The usual logic of conflict resolution dictates that the restoration of trust between Israelis and Palestinians begin with an effort by people of good will on both sides to formulate compromise solutions, and engage in joint enterprises, that can serve as CBMs, or confidence building measures. If the two sides have difficulty sitting down together, a third party can convene them and even mediate their deliberations. This is the way the necessary trust and confidence were created in the course of efforts spread over the past two decades that produced the Oslo agreements. It stands to reason that if and when Israelis and Palestinians again reach political agreements, this is the way it will happen.
But right now this doesn’t seem to work well. After two years of armed conflict and the seeming disappearance of any capacity for mutual communication by Israelis and Palestinians, attempts to restore trust by talking to one another appear to be fruitless, and at times even counterproductive. The reason appears to involve the two sides’ conflicting narratives: at Camp David and Taba in 2000-2001 the process reached a point where efforts to resolve the national/religious/historic narratives–regarding the refugee issue, i.e., the events of 1948, and the Temple Mount/Harem a-Sharif issue–were the main items remaining on the agenda. But these are the most difficult issues. Add to them now a new clash of narratives–over who started the current violent conflict and why–and it’s easy to understand why most serious attempts to restore trust through bilateral discussion either deteriorate into angry recriminations or end up in agreements that are admirable but marginal.
Yet Israelis and Palestinians are tired of conflict and are looking for a way out.
I recently attended yet another of the many efforts at renewed dialogue. A joint attempt to draw up an agreed formula for renewed peace talks generated a Palestinian initiative to fix exclusive responsibility for the events of 1948 on Israel, along with a relatively new Palestinian demand: that even after peace and an “end of conflict” pact, Palestine and Palestinians be allowed to sue Israel for compensation for all the “evils” of the occupation since 1967.
The Israelis present at the meeting saw these demands as antithetical to their narrative and designed to prolong, rather than end, the conflict, and rejected them. Even Jordanian and Egyptian participants in the meeting were baffled by the Palestinian attitude. When the Israeli side suggested that the parties might be able to unite around the Nusseibeh-Ayalon formula or the Ziad Abu Zayyad formula–two recent efforts that seek to present an agreed middle ground and feature more moderate Palestinian attitudes regarding the right of return and the Temple Mount/Harem a-Sharif–they were informed by the Palestinian “peace camp” that these formulae were non-starters: not a single prominent Palestinian would sign on to them.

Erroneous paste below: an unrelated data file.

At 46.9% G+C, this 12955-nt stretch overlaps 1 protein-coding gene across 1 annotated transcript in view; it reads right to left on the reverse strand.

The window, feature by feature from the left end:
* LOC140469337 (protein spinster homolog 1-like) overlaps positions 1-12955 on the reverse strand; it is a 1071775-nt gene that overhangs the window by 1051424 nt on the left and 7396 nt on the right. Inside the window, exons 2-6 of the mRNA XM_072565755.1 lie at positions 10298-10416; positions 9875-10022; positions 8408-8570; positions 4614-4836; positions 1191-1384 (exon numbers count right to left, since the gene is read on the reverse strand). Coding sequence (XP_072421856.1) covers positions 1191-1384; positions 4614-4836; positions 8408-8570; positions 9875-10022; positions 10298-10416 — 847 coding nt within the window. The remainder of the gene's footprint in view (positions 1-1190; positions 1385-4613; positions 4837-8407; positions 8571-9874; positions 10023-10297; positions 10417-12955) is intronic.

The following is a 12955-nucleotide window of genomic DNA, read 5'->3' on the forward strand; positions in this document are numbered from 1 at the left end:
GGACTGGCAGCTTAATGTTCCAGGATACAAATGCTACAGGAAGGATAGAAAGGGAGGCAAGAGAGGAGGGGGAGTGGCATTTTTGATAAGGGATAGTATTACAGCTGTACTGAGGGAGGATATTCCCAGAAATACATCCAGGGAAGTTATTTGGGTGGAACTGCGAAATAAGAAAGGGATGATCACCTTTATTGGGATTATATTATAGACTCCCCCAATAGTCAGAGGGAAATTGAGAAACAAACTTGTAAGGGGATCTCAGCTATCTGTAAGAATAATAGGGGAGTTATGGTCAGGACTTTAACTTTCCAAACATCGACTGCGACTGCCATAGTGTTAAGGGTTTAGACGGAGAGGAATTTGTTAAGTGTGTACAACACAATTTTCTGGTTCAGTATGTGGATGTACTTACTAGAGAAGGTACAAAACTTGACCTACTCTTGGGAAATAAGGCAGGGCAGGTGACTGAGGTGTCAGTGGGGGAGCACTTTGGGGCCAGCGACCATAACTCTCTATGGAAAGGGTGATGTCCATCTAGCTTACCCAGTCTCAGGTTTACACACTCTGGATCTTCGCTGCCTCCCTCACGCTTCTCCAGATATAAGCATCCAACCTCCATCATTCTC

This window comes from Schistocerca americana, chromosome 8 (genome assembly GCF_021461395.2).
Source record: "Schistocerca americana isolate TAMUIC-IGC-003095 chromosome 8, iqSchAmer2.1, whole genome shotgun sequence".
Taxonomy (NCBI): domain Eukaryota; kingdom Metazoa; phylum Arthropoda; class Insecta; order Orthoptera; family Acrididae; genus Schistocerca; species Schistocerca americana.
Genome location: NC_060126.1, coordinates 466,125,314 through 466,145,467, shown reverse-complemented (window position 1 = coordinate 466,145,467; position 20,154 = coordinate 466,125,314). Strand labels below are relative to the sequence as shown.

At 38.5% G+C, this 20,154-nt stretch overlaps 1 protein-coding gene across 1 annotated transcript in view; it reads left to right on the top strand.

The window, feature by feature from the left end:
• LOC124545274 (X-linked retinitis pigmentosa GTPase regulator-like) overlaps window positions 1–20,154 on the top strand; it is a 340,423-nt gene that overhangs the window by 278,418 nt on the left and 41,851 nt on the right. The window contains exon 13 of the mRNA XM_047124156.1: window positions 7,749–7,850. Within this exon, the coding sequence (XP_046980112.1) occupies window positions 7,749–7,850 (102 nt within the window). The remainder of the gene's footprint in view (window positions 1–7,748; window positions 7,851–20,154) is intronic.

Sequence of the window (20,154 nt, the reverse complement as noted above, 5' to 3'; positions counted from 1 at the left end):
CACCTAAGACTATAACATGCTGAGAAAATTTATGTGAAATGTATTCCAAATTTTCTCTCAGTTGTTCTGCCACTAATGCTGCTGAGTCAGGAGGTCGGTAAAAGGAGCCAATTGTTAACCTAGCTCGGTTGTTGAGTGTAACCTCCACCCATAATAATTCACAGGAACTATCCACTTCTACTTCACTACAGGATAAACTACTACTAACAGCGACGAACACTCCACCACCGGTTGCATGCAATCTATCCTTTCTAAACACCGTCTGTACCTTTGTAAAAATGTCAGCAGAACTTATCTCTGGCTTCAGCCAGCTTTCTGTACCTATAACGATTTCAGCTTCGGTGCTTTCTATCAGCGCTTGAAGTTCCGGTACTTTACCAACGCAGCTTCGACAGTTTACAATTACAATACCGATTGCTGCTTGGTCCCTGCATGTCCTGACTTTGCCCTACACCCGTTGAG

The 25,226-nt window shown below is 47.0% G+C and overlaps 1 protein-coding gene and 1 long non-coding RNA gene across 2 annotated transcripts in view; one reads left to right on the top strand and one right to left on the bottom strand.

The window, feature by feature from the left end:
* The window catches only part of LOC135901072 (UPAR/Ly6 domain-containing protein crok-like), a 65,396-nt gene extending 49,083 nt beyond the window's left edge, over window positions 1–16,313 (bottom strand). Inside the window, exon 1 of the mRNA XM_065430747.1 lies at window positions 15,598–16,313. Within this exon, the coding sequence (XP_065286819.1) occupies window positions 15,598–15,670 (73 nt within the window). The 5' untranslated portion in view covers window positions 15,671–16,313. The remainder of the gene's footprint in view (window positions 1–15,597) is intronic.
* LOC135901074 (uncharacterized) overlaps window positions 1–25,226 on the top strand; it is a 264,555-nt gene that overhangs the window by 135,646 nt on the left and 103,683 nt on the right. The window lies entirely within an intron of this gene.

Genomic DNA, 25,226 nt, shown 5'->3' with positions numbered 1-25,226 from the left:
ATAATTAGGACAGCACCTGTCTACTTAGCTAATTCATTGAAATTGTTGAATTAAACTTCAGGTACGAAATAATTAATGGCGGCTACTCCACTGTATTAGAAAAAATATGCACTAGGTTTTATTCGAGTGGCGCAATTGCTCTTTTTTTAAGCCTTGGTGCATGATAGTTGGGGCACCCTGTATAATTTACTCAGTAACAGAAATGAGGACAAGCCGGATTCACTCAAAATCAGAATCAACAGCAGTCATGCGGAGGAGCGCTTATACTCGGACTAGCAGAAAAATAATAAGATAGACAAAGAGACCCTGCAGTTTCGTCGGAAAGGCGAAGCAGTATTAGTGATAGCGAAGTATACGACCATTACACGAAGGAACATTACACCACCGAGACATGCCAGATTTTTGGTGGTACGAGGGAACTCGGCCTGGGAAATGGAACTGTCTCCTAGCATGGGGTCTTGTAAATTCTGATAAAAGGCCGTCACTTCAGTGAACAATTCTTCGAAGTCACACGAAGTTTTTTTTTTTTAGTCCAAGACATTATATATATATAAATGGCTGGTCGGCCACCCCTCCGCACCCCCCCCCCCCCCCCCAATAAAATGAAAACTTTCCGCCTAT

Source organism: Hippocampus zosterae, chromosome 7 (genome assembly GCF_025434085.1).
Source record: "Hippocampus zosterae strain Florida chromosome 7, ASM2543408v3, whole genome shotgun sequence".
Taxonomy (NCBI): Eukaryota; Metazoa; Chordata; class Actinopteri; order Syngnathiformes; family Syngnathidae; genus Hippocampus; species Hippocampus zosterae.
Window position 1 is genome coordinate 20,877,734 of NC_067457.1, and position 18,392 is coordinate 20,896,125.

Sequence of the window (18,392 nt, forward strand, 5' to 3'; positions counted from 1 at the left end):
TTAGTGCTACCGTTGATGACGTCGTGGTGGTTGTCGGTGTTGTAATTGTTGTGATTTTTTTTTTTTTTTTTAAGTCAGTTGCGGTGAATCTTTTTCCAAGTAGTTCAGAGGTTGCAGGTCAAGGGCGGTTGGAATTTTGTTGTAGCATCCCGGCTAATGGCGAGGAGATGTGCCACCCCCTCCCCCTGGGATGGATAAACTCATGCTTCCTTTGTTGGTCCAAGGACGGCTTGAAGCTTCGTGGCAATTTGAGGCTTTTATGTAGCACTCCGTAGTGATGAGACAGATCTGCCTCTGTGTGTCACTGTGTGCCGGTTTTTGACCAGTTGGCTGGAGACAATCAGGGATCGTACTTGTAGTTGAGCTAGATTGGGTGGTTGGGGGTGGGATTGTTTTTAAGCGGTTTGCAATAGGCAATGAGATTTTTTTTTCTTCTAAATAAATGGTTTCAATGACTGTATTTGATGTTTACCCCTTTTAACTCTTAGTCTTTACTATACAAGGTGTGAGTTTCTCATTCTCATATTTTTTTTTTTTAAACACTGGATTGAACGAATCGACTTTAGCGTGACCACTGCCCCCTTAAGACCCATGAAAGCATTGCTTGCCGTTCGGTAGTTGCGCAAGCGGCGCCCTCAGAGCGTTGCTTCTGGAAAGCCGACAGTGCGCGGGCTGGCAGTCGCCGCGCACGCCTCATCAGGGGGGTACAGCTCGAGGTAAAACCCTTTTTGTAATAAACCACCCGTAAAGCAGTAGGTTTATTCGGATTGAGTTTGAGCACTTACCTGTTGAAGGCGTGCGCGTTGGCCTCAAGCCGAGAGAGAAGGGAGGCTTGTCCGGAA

While such meetings are important and must be continued, for the time being they do not improve trust; indeed, they may be damaging it. It is only when we look to the realm of unilateral, rather than bilateral initiatives, that some progress in confidence building appears possible.
This is the paradox of unilateral initiatives. Given the current atmosphere, what cannot be done through dialogue and agreement might be possible if each side works on its own. Two examples will suffice, one from each side.
Originally Palestinians undertook, in accordance with Oslo, to prevent terrorism and provide security to Israelis. They failed. Now Palestinian militant organizations are discussing initiatives to declare a unilateral ceasefire, not out of concern for the welfare of Israelis, but rather in view of what they consider to be enlightened self-interest. If a unilateral ceasefire works, it’s also good for Israelis, and can build trust.
Israel originally agreed under Oslo to withdraw from territories and, implicitly, to cease building settlements on those territories–and failed. Now more and more Israelis are discussing withdrawing unilaterally from part of those same territories. They are doing so not to please the Palestinians or comply with agreements, but rather out of what they consider to be enlightened self-interest: to guarantee their own security (particularly against suicide bombers) with a “separation fence,” rid themselves of the evils of occupation, and respond to the Palestinian demographic threat. While Palestinians are troubled by these Israeli unilateral initiatives, they also recognize that they can benefit from them, by taking possession of additional territories currently occupied by Israel and witnessing the removal of the most provocative settlements.
These unilateral initiatives cannot replace a peace process. They cannot and should not even replace the kind of track II meetings, however problematic, described above. But in the absence of trust and confidence, they are in many ways the only non-violent game in town. If they stabilize the situation and reduce violence by lessening friction, they can contribute to a confidence-building process that can eventually return the two parties to the negotiating table in an atmosphere of enhanced trust.
Hence they should be encouraged by all interested parties.
Yossi Alpher is the author of the forthcoming book “And the Wolf Shall Dwell with the Wolf: The Settlers and the Palestinians.”